General Relativity and Cosmology
Module version of WS 2017/8
There are historic module descriptions of this module. A module description is valid until replaced by a newer one.
Whether the module’s courses are offered during a specific semester is listed in the section Courses, Learning and Teaching Methods and Literature below.
|available module versions|
|WS 2022/3||WS 2021/2||WS 2020/1||WS 2019/20||WS 2018/9||WS 2017/8||SS 2011|
PH2043 is a semester module in English or German language at Master’s level which is offered in winter semester.
This Module is included in the following catalogues within the study programs in physics.
- Specific catalogue of special courses for nuclear, particle, and astrophysics
- Complementary catalogue of special courses for condensed matter physics
- Complementary catalogue of special courses for Biophysics
- Complementary catalogue of special courses for Applied and Engineering Physics
- Specialization Modules in Elite-Master Program Theoretical and Mathematical Physics (TMP)
If not stated otherwise for export to a non-physics program the student workload is given in the following table.
|Total workload||Contact hours||Credits (ECTS)|
|300 h||90 h||10 CP|
Responsible coordinator of the module PH2043 in the version of WS 2017/8 was Björn Garbrecht.
Content, Learning Outcome and Preconditions
- Introduction to differential geometry.
- The equivalence principle. Gravitation. The Einstein’s equation. Newtonian limit.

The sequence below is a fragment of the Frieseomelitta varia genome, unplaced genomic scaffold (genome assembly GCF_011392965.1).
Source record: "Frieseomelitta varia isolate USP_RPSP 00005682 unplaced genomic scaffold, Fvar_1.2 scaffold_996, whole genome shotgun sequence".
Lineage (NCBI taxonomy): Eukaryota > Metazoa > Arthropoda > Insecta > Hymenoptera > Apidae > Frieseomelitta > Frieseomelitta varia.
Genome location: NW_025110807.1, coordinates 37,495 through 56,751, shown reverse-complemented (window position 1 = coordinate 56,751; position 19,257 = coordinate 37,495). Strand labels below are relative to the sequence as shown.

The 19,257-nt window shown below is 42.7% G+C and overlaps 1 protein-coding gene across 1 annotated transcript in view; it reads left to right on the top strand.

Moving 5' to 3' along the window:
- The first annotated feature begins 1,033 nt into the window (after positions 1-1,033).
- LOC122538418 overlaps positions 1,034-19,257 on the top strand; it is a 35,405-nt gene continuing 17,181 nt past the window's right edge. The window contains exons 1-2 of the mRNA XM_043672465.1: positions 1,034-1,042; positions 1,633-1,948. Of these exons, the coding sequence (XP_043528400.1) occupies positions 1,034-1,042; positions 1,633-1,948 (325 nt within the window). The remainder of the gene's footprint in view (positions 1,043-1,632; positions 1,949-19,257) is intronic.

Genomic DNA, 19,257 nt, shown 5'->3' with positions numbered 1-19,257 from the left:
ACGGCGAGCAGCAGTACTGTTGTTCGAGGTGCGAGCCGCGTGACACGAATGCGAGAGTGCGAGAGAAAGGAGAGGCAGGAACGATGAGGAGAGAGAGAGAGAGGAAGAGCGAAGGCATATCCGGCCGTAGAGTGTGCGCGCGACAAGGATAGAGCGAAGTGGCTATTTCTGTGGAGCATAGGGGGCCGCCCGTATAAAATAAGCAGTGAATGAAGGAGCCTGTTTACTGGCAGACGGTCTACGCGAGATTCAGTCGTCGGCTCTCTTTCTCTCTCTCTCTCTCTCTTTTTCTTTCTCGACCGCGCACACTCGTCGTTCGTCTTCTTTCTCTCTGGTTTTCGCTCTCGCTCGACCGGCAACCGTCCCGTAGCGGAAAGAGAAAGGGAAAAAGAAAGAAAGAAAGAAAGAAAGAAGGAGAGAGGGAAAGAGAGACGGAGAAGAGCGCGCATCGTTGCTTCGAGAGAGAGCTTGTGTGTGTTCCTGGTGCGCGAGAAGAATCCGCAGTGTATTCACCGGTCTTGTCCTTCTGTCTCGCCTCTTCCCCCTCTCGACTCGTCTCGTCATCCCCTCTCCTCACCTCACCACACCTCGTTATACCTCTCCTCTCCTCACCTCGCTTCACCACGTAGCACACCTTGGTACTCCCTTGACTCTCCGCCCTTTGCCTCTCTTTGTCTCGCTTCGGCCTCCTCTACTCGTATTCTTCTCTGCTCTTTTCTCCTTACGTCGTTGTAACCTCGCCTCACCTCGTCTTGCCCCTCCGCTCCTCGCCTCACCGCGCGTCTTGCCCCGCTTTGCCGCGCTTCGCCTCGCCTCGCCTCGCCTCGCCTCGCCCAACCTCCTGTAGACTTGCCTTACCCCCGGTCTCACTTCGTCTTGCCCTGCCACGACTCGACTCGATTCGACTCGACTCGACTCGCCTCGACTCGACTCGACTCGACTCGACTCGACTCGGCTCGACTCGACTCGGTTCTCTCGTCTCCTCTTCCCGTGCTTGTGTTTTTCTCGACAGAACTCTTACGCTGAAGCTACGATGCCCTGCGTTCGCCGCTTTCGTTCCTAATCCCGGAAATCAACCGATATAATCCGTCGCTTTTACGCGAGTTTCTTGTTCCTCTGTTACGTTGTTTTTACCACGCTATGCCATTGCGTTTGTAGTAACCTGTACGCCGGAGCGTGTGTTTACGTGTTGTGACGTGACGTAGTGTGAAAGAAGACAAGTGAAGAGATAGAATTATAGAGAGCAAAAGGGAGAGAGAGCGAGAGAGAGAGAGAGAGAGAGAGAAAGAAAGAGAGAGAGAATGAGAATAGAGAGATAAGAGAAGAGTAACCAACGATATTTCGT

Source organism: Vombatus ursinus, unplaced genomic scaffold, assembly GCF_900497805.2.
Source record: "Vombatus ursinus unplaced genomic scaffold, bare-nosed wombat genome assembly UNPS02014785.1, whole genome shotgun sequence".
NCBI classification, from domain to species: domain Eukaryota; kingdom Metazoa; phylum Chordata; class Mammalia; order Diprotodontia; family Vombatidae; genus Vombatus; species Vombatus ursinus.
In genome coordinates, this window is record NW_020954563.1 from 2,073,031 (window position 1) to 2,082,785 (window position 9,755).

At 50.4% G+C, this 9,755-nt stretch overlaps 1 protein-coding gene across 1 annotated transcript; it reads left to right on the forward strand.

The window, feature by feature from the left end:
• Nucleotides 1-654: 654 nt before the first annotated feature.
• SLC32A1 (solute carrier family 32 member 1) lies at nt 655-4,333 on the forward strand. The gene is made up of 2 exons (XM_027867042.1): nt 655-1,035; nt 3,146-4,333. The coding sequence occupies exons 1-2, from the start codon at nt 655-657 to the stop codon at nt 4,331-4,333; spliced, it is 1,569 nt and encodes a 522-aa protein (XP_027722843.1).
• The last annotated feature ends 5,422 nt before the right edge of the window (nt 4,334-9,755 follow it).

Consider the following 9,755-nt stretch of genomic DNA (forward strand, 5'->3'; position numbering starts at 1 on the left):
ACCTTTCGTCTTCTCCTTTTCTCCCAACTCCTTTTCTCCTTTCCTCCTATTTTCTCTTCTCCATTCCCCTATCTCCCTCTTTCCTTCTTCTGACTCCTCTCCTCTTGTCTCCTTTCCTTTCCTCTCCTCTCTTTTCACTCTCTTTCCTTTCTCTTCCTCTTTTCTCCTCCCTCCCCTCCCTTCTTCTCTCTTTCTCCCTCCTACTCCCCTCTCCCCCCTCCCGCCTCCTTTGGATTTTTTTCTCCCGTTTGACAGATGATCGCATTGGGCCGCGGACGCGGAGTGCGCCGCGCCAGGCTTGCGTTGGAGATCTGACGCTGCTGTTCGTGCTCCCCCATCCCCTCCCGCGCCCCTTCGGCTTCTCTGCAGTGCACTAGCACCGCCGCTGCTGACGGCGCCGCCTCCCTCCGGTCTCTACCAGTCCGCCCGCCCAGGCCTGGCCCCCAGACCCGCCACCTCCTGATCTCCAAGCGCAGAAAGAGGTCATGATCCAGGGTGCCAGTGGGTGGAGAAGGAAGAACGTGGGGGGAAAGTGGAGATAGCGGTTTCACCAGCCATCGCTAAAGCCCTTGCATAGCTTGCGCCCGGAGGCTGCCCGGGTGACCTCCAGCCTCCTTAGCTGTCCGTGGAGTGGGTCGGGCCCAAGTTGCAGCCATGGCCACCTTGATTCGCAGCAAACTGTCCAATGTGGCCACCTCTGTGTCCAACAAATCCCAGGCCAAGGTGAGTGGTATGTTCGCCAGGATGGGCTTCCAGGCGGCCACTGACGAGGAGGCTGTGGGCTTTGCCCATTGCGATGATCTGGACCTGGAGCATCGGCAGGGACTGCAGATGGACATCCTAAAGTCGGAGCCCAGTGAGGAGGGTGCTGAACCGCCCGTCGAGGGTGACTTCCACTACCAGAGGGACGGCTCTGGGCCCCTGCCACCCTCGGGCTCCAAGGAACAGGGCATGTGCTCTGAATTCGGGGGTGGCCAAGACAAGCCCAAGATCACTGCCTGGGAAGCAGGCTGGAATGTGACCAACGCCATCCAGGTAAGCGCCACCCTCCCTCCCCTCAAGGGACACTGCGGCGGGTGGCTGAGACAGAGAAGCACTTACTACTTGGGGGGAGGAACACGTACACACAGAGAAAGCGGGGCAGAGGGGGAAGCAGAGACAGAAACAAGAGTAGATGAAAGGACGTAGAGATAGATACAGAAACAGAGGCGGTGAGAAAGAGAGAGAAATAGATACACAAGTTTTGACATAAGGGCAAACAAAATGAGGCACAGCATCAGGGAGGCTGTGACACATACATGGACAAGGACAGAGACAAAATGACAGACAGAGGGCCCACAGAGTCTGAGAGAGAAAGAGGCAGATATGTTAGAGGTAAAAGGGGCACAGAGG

- The Schwartzschild Metric. Black holes.
- The weak field approximation. Gravitational waves.
- Cosmology: Homogeneity and isotropy, Robertson-Walker metric.
- Friedmann Equation. Hubble parameter. The expanding Universe.
After participation in the Module the student is able to:
- Understand the origin of gravity as the effect of the curvature of spacetime.
- Describe the classical experimental tests of general relativity: the deflection of light, the precession of perihelia and gravitational redshift.
- Understand the basic physics of black holes.
- Understand the basic properties of gravitational waves.
- Describe the different stages of the expanding Universe and derive the Hubble’s law.
No prior knowledge necessary, beyond the admission requirements for the master's degree.
Courses, Learning and Teaching Methods and Literature
Courses and Schedule
|VO||4||General Relativity and Cosmology||Garbrecht, B.||
Mon, 08:00–10:00, PH HS3
Wed, 10:00–12:00, PH HS3
and singular or moved dates
|UE||2||Exercise to General Relativity and Cosmology||
Cruz Avendano, J.
Responsible/Coordination: Garbrecht, B.
|dates in groups|
Learning and Teaching Methods
Lecture, beamer presentation, board work, exercises in individual and group work
- Spacetime and Geometry, S.Carroll
- Cosmology, S. Weinberg.
- The Early Universe, E. Kolb, S. Turner
Description of exams and course work
There will be a written exam of 90 minutes duration. Therein the achievement of the competencies given in section learning outcome is tested exemplarily at least to the given cognition level using calculation problems and comprehension questions.
For example an assignment in the exam might be:
- Calculate the motion of a test particle in curved space-time
- Derive some of the most important known solutions to the Einstein field equations
- Compute the emission of gravitational waves of a given source
Participation in the exercise classes is strongly recommended since the exercises prepare for the problems of the exam and rehearse the specific competencies.
There will be a bonus (one intermediate stepping of "0,3" to the better grade) on passed module exams (4,3 is not upgraded to 4,0). The bonus is applicable to the exam period directly following the lecture period (not to the exam repetition) and subject to the condition that the student passes the mid-term of 60% of the points that can be scored in the homework problems
The exam may be repeated at the end of the semester.